On Wednesday, FDIC Vice Chairman Thomas Hoenig, known as an outspoken critic of the risky practices of the “too big to fail” banks, addressed the 22nd Annual Hyman P. Minsky Conference sponsored by Bard College in New York in a speech on a new model for banking titled “A Turning Point: Defining the Financial Structure.”
Retired as president of the Federal Reserve Bank of Kansas City, Hoenig is recycled at the FDIC and in a position to continue to play an active role in the debate over the topic of his speech — the search for a more appropriate model for the banking industry. Hoenig has spoken to earlier conferences, going back to when Minsky was alive and in the audience.
Hoenig spared the audience the paens to the virtues of community banking that usually mark his speeches. Instead, he concentrated on discussing the flaws in the current money center bank model that enables these banks to conduct risky, hedge fund-like activities under the umbrella of federal insured banks backed by the federal safety net.
He railed against the features of the current banking model that enables the too big to fail institutions to maintain massive derivatives portfolios on extremely thin capital with virtually no effective supervision by the federal banking regulators.
One of these features is the continued growth of the largest banks. Hoenig cited statistics showing that in 1997, the 10 largest banking companies held assets equivalent to 25 percent of the nation’s gross domestic product. By 2006, it was 58 percent, and it has since risen to more than 71 percent. Against all of the rhetoric about reforming financial regulation, Hoenig starkly stated, “The incentives toward risk taking remain essentially unchanged from pre-crisis times.” He predicted that the complexity of regulations would grow along with that of the industry until banks ultimately become equivalent to public utilities.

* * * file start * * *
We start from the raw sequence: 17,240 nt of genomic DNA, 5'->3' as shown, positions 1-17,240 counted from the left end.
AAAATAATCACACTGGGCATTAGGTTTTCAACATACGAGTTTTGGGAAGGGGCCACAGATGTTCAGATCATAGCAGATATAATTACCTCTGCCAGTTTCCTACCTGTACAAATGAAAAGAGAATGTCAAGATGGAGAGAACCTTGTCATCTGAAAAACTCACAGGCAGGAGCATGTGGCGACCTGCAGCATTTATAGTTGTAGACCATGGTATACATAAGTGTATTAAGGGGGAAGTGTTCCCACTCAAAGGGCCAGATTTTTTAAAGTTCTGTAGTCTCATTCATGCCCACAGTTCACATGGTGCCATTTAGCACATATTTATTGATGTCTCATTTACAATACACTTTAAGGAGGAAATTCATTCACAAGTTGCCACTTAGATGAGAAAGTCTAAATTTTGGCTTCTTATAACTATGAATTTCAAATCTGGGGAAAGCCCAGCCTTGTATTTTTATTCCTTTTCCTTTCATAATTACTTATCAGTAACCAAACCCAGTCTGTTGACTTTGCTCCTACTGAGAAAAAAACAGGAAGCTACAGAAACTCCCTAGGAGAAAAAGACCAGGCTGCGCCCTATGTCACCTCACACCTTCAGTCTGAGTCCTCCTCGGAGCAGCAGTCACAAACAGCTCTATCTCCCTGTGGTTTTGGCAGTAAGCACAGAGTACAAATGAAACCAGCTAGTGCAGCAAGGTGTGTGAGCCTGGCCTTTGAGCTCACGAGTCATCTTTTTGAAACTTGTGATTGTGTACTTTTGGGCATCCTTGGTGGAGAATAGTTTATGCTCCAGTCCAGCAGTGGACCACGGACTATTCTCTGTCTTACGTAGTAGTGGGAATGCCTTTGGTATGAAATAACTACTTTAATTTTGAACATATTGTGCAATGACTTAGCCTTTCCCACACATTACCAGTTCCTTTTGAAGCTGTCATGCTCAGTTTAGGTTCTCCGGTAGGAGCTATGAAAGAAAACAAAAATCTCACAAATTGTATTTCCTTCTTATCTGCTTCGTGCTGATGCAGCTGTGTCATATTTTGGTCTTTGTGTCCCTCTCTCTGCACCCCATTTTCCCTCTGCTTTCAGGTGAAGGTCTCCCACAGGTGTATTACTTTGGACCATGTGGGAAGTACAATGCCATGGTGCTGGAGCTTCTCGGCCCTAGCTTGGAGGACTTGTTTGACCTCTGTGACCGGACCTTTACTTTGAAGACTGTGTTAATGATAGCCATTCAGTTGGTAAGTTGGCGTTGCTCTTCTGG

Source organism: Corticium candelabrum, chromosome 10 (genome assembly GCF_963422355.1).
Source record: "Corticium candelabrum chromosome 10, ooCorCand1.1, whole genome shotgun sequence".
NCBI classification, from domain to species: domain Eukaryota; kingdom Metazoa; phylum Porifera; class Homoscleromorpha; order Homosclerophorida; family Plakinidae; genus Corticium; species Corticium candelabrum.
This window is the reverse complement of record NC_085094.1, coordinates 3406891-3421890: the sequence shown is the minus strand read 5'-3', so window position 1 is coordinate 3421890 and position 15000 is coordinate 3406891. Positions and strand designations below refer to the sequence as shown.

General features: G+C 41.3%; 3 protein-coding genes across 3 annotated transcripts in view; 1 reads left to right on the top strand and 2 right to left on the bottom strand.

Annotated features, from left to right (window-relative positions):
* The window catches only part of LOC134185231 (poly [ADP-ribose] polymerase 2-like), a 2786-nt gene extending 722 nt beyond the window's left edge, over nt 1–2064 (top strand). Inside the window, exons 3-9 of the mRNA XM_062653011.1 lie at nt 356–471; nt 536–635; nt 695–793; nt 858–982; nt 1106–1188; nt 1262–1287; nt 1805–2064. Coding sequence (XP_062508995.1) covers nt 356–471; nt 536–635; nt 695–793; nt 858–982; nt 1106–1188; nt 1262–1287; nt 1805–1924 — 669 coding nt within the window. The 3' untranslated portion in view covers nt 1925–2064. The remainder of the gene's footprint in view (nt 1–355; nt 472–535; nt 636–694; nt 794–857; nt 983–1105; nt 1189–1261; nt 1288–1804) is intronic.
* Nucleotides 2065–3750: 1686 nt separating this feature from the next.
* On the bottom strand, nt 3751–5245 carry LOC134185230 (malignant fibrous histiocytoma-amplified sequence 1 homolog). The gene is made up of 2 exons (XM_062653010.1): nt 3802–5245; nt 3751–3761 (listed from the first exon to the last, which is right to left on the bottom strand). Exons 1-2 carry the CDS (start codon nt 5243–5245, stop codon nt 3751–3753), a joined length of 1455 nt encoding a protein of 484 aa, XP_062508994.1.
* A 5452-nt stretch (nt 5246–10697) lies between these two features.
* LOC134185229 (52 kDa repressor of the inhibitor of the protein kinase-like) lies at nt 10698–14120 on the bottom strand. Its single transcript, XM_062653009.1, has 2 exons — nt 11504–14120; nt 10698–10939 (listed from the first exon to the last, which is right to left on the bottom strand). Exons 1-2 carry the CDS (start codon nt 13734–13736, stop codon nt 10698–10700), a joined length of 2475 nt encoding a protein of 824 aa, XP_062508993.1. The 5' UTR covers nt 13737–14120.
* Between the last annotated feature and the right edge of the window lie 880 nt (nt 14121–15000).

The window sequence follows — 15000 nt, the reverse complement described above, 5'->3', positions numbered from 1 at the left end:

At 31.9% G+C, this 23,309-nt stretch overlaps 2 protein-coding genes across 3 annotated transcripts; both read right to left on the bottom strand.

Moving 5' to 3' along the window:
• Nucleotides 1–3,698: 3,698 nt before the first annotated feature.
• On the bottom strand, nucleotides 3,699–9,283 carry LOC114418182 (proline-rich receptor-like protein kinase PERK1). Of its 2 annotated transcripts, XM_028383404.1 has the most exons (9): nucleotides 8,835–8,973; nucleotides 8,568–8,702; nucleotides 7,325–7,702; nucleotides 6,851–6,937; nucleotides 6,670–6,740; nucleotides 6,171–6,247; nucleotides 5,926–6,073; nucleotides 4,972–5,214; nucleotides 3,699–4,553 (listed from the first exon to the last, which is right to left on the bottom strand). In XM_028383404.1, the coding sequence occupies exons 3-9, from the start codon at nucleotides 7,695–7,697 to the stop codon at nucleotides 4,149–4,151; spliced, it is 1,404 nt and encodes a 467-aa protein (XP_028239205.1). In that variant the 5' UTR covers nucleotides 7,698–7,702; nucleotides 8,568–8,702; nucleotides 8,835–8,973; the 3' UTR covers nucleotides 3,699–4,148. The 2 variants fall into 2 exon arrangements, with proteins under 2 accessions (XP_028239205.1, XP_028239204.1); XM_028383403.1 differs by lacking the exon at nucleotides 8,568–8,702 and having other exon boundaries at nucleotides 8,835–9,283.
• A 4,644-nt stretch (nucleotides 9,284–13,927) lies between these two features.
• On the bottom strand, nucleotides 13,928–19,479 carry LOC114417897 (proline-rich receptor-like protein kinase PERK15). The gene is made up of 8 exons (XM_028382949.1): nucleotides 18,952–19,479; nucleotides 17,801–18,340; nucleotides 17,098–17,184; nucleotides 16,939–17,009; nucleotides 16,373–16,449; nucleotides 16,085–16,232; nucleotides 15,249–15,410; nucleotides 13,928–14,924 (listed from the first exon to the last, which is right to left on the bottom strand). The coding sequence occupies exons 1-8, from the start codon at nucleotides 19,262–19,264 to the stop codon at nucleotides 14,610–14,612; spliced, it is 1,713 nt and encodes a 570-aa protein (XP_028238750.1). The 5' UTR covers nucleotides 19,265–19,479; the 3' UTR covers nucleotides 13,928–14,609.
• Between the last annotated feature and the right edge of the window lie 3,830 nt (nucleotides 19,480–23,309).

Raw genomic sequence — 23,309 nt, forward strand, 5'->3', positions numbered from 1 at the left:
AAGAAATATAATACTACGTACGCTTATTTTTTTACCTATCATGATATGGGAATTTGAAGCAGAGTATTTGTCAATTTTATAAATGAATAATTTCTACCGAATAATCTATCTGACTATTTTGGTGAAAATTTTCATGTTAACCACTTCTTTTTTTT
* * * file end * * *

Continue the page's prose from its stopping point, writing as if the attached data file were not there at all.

Hoenig proposed that greater attention be paid to the structure of the industry and the scope of the safety net so that only the payment system and long-term lending activity would be covered. He recalled that when the Glass-Steagall segregation between the commercial and investment banking segments was repealed by the enactment of the Gramm-Leach-Bliley Act of 1999, the scope of the federal safety net was extended to non-banking activities.
Now he calls for the momentum to shift back in the other direction through the implementation of the Volcker rule as a means of restricting the reach of the federal safety net to prevent banks from, in effect, running hedge funds funded, in part, by insured deposits and other short-term sources and backed by the federal government.
He also identified money market mutual funds as a source of systemic risk, because they invested in overnight bank debt and avoided marking their holdings to market. Hoenig called for these entities to be removed from the safety net and treated as uninsured deposits.
Hoenig lamented that instead of constricting the safety net, it has, in effect, been extended to the broker-dealer activities that are conducted by banking entities with less equity capital than mainstream banks. The market confers on these entities a funding advantage that enables them to continue to extend their scope and dominate any market they choose to enter. He stated that the target of his proposals is not bigness, but rather the combination of bigness and subsidy.
In presenting his argument, Hoenig departed from his prepared remarks to state flatly what some cynics have suspected — that the too big to fail banks operate with tangible capital of no more than 3.5 percent and under a supervisory system that lacks an effective plan for monitoring the true capital standing of the banks. He advocated that capital standards be strengthened significantly independent of risk weighting, which has proven ineffective, and he noted he would reform the supervision practices of the regulators so that they conduct systematic surveillance and analysis of the exposures posed by the assets banks hold.
Unfortunately, having brought the group of sophisticated scholars and experts in the field of financial regulation close to revival-meeting enthusiasm for his message, he backed off a bit.
When a questioner suggested that JPMorgan Chase CEO Jamie Dimon should be ousted, there was a smattering of applause, but Dimon invoked the “rule of law,” ironically, as a reason not to move against the symbol of banking as a government entitlement program. Leaving listeners to wonder, what about the rule of law?
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